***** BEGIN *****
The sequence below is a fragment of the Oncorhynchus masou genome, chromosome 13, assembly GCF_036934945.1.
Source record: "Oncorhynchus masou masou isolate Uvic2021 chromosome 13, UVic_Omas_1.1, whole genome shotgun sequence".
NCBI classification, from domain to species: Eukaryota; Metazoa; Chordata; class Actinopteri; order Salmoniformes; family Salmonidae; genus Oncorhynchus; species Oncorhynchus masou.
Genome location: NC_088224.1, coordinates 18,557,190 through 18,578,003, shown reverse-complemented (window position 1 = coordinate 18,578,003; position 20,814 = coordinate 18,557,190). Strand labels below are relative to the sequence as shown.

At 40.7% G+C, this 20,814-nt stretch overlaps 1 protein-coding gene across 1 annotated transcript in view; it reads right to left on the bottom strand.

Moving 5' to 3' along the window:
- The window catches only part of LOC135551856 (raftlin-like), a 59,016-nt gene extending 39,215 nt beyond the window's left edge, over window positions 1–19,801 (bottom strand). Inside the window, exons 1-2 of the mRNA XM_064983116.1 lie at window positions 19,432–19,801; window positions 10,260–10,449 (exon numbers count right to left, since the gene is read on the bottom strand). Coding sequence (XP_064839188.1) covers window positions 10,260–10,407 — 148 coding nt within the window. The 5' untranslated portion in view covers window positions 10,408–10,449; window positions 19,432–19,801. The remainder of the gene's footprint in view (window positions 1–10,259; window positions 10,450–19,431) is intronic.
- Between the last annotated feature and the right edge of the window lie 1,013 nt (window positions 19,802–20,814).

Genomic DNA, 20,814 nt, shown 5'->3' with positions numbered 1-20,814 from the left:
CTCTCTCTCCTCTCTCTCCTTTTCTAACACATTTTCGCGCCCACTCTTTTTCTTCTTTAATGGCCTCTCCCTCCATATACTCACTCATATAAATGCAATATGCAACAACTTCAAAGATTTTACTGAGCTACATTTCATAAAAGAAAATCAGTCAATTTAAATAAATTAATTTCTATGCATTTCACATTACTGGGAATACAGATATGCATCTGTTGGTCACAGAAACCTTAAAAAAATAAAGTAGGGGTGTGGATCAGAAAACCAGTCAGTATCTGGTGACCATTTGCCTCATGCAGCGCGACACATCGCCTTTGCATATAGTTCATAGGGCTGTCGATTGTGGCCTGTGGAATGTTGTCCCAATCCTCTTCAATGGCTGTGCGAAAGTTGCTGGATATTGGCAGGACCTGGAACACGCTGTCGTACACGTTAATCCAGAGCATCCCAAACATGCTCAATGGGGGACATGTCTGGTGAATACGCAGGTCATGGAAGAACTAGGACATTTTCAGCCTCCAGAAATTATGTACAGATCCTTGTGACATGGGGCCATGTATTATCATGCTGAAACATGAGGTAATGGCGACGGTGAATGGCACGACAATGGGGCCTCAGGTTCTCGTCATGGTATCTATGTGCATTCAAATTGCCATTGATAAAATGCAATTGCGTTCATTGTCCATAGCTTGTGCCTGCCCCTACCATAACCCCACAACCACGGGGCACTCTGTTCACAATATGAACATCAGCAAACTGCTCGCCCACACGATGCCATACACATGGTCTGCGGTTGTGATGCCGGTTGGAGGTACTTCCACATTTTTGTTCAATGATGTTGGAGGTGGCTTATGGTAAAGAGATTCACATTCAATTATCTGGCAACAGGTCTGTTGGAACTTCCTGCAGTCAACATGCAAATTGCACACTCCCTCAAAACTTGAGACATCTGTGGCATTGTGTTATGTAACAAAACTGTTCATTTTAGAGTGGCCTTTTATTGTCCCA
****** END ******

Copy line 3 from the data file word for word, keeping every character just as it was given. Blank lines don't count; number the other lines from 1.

NCBI classification, from domain to species: Eukaryota; Metazoa; Chordata; class Actinopteri; order Salmoniformes; family Salmonidae; genus Oncorhynchus; species Oncorhynchus masou.